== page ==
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Original Essays | June 20, 2014

Lauren Owen: IMG The Other Vampire

It's a wild and thundery night. Inside a ramshackle old manor house, a beautiful young girl lies asleep in bed. At the window, a figure watches... Continue »


Customer Comments

CKL has commented on (25) products.

The Hundred Thousand Kingdoms (Inheritance Trilogy #1) by N. K. Jemisin
The Hundred Thousand Kingdoms (Inheritance Trilogy #1)

CKL, January 19, 2012

I don't read a lot of fantasy (I'm more of a science fiction guy), but picked up this book because it was one of the 2011 Hugo nominees for best novel--and I loved it. The second book is also excellent, albeit very different; and the third is already on my bookshelf, waiting for me. Highly recommended.
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(3 of 6 readers found this comment helpful)

I Am Not a Serial Killer by Dan Wells
I Am Not a Serial Killer

CKL, September 1, 2011

I haven't read a lot of YA horror, but I'd rank this right up there with Bradley Denton's Blackburn, both in terms of well-paced narrative and emotional engagement (also subject matter, but that's neither here nor there). Now reading the sequel, which is just as good, and looking forward to the third book.
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(3 of 6 readers found this comment helpful)

Wednesday Comics by Various
Wednesday Comics

CKL, October 27, 2010

This was DC's tribute to the full-page Sunday newspaper comics of yore. The results are a mixed bag, but definitely worth a look. There's a wide range of storytelling talent and art styles on display here. Neil Gaiman's Metamorpho tale gets a lot of mileage out of tweaking genre tropes and panel layout conventions. The Wonder Woman pages were too busy for me, visually, but I was pleasantly surprised by the stories featuring lesser-known characters like Kamandi and Deadman. And I think someone may finally have found the right tone for a Supergirl story.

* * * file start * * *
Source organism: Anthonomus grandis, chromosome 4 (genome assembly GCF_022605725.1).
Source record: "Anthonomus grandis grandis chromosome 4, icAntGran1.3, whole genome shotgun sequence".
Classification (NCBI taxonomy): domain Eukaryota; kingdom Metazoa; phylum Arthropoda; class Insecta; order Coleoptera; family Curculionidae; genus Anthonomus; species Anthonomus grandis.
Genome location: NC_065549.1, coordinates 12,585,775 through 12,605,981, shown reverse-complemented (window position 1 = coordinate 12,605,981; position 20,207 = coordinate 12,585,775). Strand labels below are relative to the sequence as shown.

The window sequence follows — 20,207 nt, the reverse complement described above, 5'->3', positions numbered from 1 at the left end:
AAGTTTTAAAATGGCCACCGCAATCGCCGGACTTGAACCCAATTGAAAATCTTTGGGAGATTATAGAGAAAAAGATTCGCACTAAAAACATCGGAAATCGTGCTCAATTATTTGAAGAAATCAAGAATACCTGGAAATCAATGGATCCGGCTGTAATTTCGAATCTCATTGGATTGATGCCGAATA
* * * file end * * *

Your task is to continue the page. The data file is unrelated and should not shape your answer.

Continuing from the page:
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(3 of 6 readers found this comment helpful)

This Is Not a Game by Walter Jon Williams
This Is Not a Game

CKL, October 10, 2010

Logline: a near-future techno-thriller involving alternate reality games (ARGs). I mostly agree with Larry Hosken that it was "a fun bit of fluff," but I have four big nitpicks:

* HTML is not case-sensitive;
* many puzzles are mentioned in the story, but few are shown or even described;
* I didn't believe the "banana split" puzzle would have been unsolvable--I've been GC, and I've seen much tougher nuts get cracked in seconds; and
* most of Chapter Twenty-One.

Williams acknowledges Sean Stewart in his notes, and some of the game setups are lifted right out of The Beast. Some research clearly went into this novel, but I didn't ever feel like the author really grokked the ARG scene.

I guess that's really my biggest complaint. Other than being able to use a large number of dedicated followers to perform complex, distributed tasks, there wasn't much in this story that was specific to the ARG community. You could have told pretty much the same tale with a really dedicated group of online knitting enthusiasts... who discover a long-lost cross-stitch pattern... which leads to a hidden treasure! This Is Not a Quilt, anyone?
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(3 of 6 readers found this comment helpful)

Rapunzel's Revenge by Shannon Hale
Rapunzel's Revenge

CKL, October 10, 2010

The art is pretty sophisticated for a children's book--I'd put it on par with adult graphic novels.

Overall, I really liked the story--making Rapunzel a tomboy heroine was a nice twist (no pun intended)--but I did roll my eyes about halfway through, when the narrative turned into a video game. Seriously. Random NPCs pop up to ask Rapunzel and her companion Jack to help them by completing various quests, for which they get some information or other kind of reward.

This device is known in the Turkey City Lexicon as "plot coupons," and I suppose it's good enough for a younger audience, but still. I feel like the authors could have done better.
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(4 of 7 readers found this comment helpful)

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